321 Warren St., Hudson; (518) 828-3657
Before there was a scene in Hudson—before there was upscale Mexican food, WiFi coffee bars, and everyone wanted to own a Federal-style building on Warren Street—there was Red Dot. Perry Cooney and Alana Hauptman have run this storefront bistro before Hudson was trendy, and the room is the epitome of kicked-back, shabby chic.
Due to the spatial constraints of the print edition, the following establishments were not mentioned in the print version of this article. They are still, however, quite worthy of a visit.—BKM
35 Main St., Poughkeepsie; (845) 471-3027; www.mahoneysirishpub.com
Filling an overlooked niche when it opened in Dooley Square across from the Poughkeepsie train station three years ago—a (wet your) whistle stop for Metro-North commuters—Mahoney’s is a classic Irish pub on steroids. A dining room and bar in polished blond wood fill out the upstairs, while a bar area complete with pool table and leather couches is a hangout for Marist, Vassar, and CIA students downstairs. Ten beers on tap, including Smithwick’s and Guinness, natch. Don’t mind the sign that tells you how you can and cannot wear your baseball cap on the way in—unless you’re wearing it backwards, of course. (Full disclosure: While I am undoubtedly somehow related to the owner—the Irish gene pool being as shallow as a penurious dipsomaniac flattering a flush fellow buying rounds—the pub’s staff has repeatedly refused to comp me drinks on numerous occasions when I’ve attempted to press said relation.)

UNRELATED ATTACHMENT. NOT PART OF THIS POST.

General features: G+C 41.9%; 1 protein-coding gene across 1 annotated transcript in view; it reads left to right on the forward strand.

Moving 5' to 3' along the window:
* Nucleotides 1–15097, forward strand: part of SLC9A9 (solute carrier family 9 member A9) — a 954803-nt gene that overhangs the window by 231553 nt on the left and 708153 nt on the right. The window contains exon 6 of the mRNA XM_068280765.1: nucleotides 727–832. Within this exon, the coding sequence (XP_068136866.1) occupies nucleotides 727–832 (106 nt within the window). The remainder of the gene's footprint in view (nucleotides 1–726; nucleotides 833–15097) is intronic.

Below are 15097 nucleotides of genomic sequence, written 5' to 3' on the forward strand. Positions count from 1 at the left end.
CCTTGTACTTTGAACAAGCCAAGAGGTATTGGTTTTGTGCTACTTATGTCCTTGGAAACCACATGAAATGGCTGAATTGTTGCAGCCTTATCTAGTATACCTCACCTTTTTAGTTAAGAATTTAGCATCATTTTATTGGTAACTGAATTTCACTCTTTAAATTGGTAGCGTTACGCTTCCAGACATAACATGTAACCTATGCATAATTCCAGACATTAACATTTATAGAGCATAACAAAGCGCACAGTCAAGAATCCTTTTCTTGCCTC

138 Smith Ave., Kingston; (845) 338-1898
Catercorner to Kingston’s main post office is this small watering hole, all of 10 stools and three booths big, with another room past the bar just big enough for a pool table, dart board, pinball machine, and another booth. A real neighborhood place, patrons leave their money on the bar when they go out for a smoke. Flow features an eclectic selection of tap beers—two from Kingston’s own Keegan Ales, Newcastle, and, on a recent visit, Anchor Steam Christmas Ale, among others. Since the demise of Tony’s, the legendary Uncle Willy presides over the bar. Around the corner from UPAC, it’s a perfect spot for pre- or post-show beverage.